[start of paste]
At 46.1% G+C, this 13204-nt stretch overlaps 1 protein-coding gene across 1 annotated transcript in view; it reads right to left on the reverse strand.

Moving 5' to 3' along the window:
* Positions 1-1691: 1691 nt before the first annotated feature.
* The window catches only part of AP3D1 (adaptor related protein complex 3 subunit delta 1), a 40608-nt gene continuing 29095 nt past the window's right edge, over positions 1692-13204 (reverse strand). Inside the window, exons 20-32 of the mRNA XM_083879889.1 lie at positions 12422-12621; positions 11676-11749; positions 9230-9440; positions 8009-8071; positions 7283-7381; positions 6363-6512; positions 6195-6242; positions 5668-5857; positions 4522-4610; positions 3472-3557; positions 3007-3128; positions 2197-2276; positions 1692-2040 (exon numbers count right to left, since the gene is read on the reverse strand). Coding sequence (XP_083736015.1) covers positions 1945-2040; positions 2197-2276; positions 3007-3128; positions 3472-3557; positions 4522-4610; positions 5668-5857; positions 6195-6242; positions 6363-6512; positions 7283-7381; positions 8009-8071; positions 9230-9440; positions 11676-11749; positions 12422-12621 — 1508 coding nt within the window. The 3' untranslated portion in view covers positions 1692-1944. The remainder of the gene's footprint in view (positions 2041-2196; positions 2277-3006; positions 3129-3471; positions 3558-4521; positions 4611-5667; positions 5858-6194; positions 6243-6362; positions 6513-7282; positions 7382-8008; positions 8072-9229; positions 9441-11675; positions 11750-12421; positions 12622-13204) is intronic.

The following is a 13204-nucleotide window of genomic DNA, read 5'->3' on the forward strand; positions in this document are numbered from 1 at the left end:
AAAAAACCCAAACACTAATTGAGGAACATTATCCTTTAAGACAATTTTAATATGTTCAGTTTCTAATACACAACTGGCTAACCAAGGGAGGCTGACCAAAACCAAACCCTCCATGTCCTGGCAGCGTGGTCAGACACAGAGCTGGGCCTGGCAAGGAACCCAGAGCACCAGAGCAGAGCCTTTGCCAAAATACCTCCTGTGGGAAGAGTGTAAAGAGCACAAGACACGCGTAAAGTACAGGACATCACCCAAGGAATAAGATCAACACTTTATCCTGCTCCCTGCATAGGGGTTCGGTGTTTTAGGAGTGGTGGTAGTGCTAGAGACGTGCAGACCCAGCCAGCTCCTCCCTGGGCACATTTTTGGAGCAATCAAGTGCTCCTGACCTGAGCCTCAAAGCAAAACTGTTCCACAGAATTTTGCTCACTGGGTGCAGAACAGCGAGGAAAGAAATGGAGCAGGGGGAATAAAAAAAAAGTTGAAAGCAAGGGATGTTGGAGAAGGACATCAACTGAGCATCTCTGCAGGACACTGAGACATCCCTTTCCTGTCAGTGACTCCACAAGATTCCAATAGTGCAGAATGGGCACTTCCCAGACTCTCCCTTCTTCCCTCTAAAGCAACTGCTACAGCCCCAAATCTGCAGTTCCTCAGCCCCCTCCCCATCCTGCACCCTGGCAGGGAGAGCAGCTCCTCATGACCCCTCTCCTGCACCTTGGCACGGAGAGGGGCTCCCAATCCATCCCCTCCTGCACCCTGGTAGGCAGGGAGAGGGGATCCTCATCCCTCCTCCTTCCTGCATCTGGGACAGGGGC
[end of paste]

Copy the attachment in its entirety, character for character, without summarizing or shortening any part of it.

At 46.1% G+C, this 13204-nt stretch overlaps 1 protein-coding gene across 1 annotated transcript in view; it reads right to left on the reverse strand.

Moving 5' to 3' along the window:
* Positions 1-1691: 1691 nt before the first annotated feature.
* The window catches only part of AP3D1 (adaptor related protein complex 3 subunit delta 1), a 40608-nt gene continuing 29095 nt past the window's right edge, over positions 1692-13204 (reverse strand). Inside the window, exons 20-32 of the mRNA XM_083879889.1 lie at positions 12422-12621; positions 11676-11749; positions 9230-9440; positions 8009-8071; positions 7283-7381; positions 6363-6512; positions 6195-6242; positions 5668-5857; positions 4522-4610; positions 3472-3557; positions 3007-3128; positions 2197-2276; positions 1692-2040 (exon numbers count right to left, since the gene is read on the reverse strand). Coding sequence (XP_083736015.1) covers positions 1945-2040; positions 2197-2276; positions 3007-3128; positions 3472-3557; positions 4522-4610; positions 5668-5857; positions 6195-6242; positions 6363-6512; positions 7283-7381; positions 8009-8071; positions 9230-9440; positions 11676-11749; positions 12422-12621 — 1508 coding nt within the window. The 3' untranslated portion in view covers positions 1692-1944. The remainder of the gene's footprint in view (positions 2041-2196; positions 2277-3006; positions 3129-3471; positions 3558-4521; positions 4611-5667; positions 5858-6194; positions 6243-6362; positions 6513-7282; positions 7382-8008; positions 8072-9229; positions 9441-11675; positions 11750-12421; positions 12622-13204) is intronic.

The following is a 13204-nucleotide window of genomic DNA, read 5'->3' on the forward strand; positions in this document are numbered from 1 at the left end:
AAAAAACCCAAACACTAATTGAGGAACATTATCCTTTAAGACAATTTTAATATGTTCAGTTTCTAATACACAACTGGCTAACCAAGGGAGGCTGACCAAAACCAAACCCTCCATGTCCTGGCAGCGTGGTCAGACACAGAGCTGGGCCTGGCAAGGAACCCAGAGCACCAGAGCAGAGCCTTTGCCAAAATACCTCCTGTGGGAAGAGTGTAAAGAGCACAAGACACGCGTAAAGTACAGGACATCACCCAAGGAATAAGATCAACACTTTATCCTGCTCCCTGCATAGGGGTTCGGTGTTTTAGGAGTGGTGGTAGTGCTAGAGACGTGCAGACCCAGCCAGCTCCTCCCTGGGCACATTTTTGGAGCAATCAAGTGCTCCTGACCTGAGCCTCAAAGCAAAACTGTTCCACAGAATTTTGCTCACTGGGTGCAGAACAGCGAGGAAAGAAATGGAGCAGGGGGAATAAAAAAAAAGTTGAAAGCAAGGGATGTTGGAGAAGGACATCAACTGAGCATCTCTGCAGGACACTGAGACATCCCTTTCCTGTCAGTGACTCCACAAGATTCCAATAGTGCAGAATGGGCACTTCCCAGACTCTCCCTTCTTCCCTCTAAAGCAACTGCTACAGCCCCAAATCTGCAGTTCCTCAGCCCCCTCCCCATCCTGCACCCTGGCAGGGAGAGCAGCTCCTCATGACCCCTCTCCTGCACCTTGGCACGGAGAGGGGCTCCCAATCCATCCCCTCCTGCACCCTGGTAGGCAGGGAGAGGGGATCCTCATCCCTCCTCCTTCCTGCATCTGGGACAGGGGC